Getting the dose right seemed like higher math. Still, I was assured it would be called in. Also, formula. Please put the baby on hypoallergenic formula. Just to be sure it wasn’t a milk protein allergy. Here is some to take home. We can revisit after we’ve seen him eat for a few days. After he sees the specialist.
Suddenly all the rules had changed. Now willingness to put baby on meds without a real diagnosis and willingness to wean suddenly = good mother. Okay

Let me be very honest here. I want to say this kindly, but I was broken-hearted. For me and for him. I wanted to nurse. I wanted nursing to be okay again. I hoped it might be one day. And I mixed up bottles of formula. For the first time ever. I had to read up on it, seriously. I was using tap water at first, unfiltered and unboiled. I also want to say that I am deeply aware that I had a hungry, sick baby, as well access to medicine and food to make him well. So, yes, I screwed my head on straight and did the next right thing. And I did need some talking down by my nearest and dearest. But, I was basically at peace.
Speaking of peace, after we managed to acquire our very own bottle of baby Pepcid and the teeniest dropper ever – And after we gave it to him and waited the requisite 30 minutes before feeding, oh the peace. He drank, burped, drank burped. For the next several weeks, our biggest problem became helping him through the 30 minute wait time, because he finally could eat. He could eat exactly three times a day happily. That’s how many times a day he had baby Pepcid. And 30 minutes was meaninglessly long to him. A totally different type of crying began and it was lovely to hear.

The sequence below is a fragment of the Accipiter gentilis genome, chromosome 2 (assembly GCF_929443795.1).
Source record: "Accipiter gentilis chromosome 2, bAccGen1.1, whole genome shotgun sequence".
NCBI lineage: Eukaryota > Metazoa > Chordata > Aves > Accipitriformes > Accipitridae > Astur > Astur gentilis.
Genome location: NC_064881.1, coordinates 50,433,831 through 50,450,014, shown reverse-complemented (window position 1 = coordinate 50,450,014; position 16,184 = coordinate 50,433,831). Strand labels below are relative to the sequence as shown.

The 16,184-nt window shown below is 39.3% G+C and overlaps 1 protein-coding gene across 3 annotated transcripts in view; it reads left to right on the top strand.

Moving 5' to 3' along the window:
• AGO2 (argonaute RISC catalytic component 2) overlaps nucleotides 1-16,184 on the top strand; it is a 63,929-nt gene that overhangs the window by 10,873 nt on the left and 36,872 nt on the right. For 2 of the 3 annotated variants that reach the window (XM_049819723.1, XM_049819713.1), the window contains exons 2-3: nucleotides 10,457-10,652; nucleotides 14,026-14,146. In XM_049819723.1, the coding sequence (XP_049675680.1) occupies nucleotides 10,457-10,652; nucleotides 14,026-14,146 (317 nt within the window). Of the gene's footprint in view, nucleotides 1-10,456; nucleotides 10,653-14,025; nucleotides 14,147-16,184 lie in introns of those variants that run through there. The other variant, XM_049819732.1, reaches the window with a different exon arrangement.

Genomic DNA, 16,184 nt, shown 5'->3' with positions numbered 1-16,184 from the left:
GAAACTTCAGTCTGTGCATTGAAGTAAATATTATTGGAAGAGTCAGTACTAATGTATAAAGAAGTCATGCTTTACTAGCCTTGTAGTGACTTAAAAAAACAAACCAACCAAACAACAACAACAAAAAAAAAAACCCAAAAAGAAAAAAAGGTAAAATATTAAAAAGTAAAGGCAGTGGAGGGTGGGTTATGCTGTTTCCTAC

Yes, you are right, 4 1/2 month old babies do in general need to eat more than three times a day. Ours could not. Nor could he poop. Our very special hypoallergenic formula was causing bit of a back-up and baby oatmeal and pears were not powerful enough to help, nor pureed prunes.

Take a look though:

Our brand new pediatric gastroenterolgist was great – only she wasn’t actually a doctor. She was the nurse practitioner in pediatric gastroenterology at the Connecticut Children’s Medical Center. The doctor had an opening in January if we wanted to wait. It was October. We’d like to see the nurse practitioner, please. And she really was great. Baby Pepcid was working. He was poked, prodded, meausured and weighed with super accurate equipment, again and again.